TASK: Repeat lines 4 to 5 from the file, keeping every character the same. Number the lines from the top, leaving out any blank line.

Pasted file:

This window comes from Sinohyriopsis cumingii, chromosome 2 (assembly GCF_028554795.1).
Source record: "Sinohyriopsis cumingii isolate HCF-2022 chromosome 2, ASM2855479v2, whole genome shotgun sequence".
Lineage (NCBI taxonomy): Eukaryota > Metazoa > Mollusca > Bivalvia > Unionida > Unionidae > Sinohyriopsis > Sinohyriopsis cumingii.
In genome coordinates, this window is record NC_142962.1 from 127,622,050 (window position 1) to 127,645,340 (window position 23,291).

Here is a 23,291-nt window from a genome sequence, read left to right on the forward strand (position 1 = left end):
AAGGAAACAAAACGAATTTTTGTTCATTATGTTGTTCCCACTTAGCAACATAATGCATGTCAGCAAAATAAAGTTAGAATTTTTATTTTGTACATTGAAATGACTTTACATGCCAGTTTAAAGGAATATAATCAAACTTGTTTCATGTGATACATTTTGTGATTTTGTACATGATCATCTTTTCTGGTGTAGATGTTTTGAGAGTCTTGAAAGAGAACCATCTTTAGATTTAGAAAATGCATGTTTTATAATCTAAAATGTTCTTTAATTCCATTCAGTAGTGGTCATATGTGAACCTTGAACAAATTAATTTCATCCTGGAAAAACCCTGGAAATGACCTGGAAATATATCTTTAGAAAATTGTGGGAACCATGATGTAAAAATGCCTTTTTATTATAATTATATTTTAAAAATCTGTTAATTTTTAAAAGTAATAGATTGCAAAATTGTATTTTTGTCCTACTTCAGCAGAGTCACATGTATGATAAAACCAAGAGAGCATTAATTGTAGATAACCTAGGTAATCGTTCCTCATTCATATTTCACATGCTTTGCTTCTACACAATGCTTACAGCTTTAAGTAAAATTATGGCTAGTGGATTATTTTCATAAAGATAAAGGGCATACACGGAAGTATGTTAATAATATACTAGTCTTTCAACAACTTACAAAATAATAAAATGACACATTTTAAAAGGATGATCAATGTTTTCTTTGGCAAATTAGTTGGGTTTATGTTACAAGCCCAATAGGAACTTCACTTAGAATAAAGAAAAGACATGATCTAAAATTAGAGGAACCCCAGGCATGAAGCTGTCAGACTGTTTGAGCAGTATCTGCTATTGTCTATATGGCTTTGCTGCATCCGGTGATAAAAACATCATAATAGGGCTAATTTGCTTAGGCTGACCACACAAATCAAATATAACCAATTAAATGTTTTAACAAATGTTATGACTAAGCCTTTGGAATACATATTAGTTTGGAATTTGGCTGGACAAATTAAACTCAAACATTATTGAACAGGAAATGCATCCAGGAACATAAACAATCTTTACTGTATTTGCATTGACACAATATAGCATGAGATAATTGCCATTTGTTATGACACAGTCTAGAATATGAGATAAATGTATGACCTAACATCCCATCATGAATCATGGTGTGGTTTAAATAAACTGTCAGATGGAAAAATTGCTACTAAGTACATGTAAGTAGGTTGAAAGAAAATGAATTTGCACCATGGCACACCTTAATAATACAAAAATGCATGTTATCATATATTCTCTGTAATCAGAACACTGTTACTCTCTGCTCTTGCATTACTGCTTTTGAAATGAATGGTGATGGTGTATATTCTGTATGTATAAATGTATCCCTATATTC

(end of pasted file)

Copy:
In genome coordinates, this window is record NC_142962.1 from 127,622,050 (window position 1) to 127,645,340 (window position 23,291).

Here is a 23,291-nt window from a genome sequence, read left to right on the forward strand (position 1 = left end):